Studies have found that hearing and sharing good news can have a number of positive effects on us, including increased optimism and reduced stress levels. Good News Shared aims to put this at the forefront, promoting charitable events and positive mental health.

They have since created a guided journal with daily reflection questions to help you notice, remember and appreciate the good things from your day.

Called, The Moments Journal, this book gives you a positivity boost every evening as countless studies have shown focusing on positive moments, kindness and good news can increase your happiness and reduce your stress levels.

The Royal Collection

Royal Wedding Collection

The Royal Wedding Collection

We are proud to present to you The Big Issue’s Royal Wedding Collection – guaranteed to be your Antiques Roadshow treasures of the future! This exclusive range of commemorative objects to treasure are all designed by contributors to our Street Art page and artists who have experienced homelessness. We have portraits by John Sheehy, Jo Adamson and Geraldine Crimms, whilst our stunning cover was created by David Tovey.

A unique way to celebrate – Big Issue style!

Celebrating The Royal Wedding

Royal Wedding

Portrait Royal Wedding

 

Vendor Spotlight: Jerry

Jerry Bottle

Vendor Spotlight: Jerry

Jerry cares about decreasing plastic bottle pollution, getting clean water to everyone and furthermore, keeping you in good health. A million single-use plastic water bottles are bought around the world every minute and Jerry believes we need to change this environmental crisis together. All profits from the sale of Jerry’s beautiful reusable water bottles go to making clean water projects across India and Tanzania, with their sister company – The Waterfall Charity.

As well as this, by looking at the bottom of the reusable steel jerry water bottle, there will be the coordinates of the water project that purchase has funded so you can trace exactly which village your bottle is funding.

Jerry is working on setting up free-refill spots by working with shops and restaurants to let people fill their jerry bottles. They also work with corporate companies, schools and universities to educate and encourage people about sustainable alternatives to single-use plastic bottles.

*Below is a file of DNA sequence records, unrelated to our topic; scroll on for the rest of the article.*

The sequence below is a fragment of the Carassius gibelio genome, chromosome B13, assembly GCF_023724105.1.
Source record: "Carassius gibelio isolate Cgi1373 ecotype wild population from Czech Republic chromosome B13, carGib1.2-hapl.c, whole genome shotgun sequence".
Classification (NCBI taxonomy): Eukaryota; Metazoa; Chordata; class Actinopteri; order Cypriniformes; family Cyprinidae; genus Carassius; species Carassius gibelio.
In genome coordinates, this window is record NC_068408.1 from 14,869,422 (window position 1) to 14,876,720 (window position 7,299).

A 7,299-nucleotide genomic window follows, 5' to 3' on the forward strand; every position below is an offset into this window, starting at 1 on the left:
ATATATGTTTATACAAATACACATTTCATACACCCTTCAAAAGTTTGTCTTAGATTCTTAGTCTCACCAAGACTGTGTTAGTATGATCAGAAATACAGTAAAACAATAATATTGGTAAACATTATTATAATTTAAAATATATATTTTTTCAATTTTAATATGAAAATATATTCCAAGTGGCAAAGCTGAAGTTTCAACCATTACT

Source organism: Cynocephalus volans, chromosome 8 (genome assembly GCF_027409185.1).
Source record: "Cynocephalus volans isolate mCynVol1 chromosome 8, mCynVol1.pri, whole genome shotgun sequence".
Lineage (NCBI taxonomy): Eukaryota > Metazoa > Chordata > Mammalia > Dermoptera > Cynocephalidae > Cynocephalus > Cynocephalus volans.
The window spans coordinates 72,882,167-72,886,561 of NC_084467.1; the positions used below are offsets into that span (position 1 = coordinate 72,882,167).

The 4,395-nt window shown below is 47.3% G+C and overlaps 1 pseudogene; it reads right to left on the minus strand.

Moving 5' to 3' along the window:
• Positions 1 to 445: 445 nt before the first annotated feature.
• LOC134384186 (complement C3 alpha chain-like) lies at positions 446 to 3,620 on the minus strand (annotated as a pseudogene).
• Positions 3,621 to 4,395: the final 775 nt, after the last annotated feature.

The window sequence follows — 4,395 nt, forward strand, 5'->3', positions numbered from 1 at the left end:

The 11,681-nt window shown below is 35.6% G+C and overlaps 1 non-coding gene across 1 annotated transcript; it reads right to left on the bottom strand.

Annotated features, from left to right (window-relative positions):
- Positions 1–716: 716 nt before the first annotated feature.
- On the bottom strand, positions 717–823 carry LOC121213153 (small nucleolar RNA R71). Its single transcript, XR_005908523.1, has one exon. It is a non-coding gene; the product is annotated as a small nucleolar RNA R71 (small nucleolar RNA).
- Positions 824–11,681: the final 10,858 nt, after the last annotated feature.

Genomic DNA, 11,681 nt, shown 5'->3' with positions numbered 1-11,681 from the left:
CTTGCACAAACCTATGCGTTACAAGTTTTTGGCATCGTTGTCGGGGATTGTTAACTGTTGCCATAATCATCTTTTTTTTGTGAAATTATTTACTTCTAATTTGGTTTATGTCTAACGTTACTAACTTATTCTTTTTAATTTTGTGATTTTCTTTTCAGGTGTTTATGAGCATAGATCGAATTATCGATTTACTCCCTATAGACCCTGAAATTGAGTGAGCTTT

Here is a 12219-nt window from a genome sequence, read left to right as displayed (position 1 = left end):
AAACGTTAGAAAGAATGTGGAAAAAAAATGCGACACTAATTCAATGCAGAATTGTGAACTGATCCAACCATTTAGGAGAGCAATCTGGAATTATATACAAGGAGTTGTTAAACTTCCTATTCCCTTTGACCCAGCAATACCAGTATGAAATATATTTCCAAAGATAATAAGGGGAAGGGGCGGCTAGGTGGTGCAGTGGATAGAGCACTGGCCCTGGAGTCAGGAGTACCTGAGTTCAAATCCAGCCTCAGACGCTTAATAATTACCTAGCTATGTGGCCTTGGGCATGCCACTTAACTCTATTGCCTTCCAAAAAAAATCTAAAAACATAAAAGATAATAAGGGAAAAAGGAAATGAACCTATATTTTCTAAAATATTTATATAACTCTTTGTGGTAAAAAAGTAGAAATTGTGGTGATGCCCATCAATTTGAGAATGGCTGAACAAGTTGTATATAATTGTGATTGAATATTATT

SHOP JERRY 

Jerry

Vendor Spotlight: Forgiveness Project

The Forgiveness Project

Vendor Spotlight: Forgiveness Project

The Forgiveness Project works in communities, prisons, schools, and with anyone wishing to explore peaceful solutions to conflict and pain.
All profits from the sale of The Forgiveness Project products go back into the project enabling them to support more people.

Founded in 2004 by journalist, Marina Cantacuzino, The Forgiveness Project provides resources and experiences to help people examine and overcome their own unresolved grievances. The testimonies they collect ”bear witness to the resilience of the human spirit and act as a powerful antidote to narratives of hate and dehumanisation, presenting alternatives to cycles of conflict, violence, crime and injustice.”

The Forgiveness Project

This idea informs their work across multiple platforms – in publications and educational resources, through the international F Word exhibition, in public conversations, and their award-winning RESTORE prison programme.

RESTORE is The Forgiveness Project’s award-winning, intensive group-based intervention programme that supports prisoners in their process of change towards a crime-free life. They currently have two publications out, the most recent one – Forgiveness is Really Strange is a beautifully illustrated book that explores the complexity of forgiveness. The Forgiveness Project collates powerful real-life stories from survivors and perpetrators of crime and violence worldwide. They reveal the very real impact of forgiveness on their lives and offers alternatives to resentment, retaliation and revenge.

the Forgiveness Project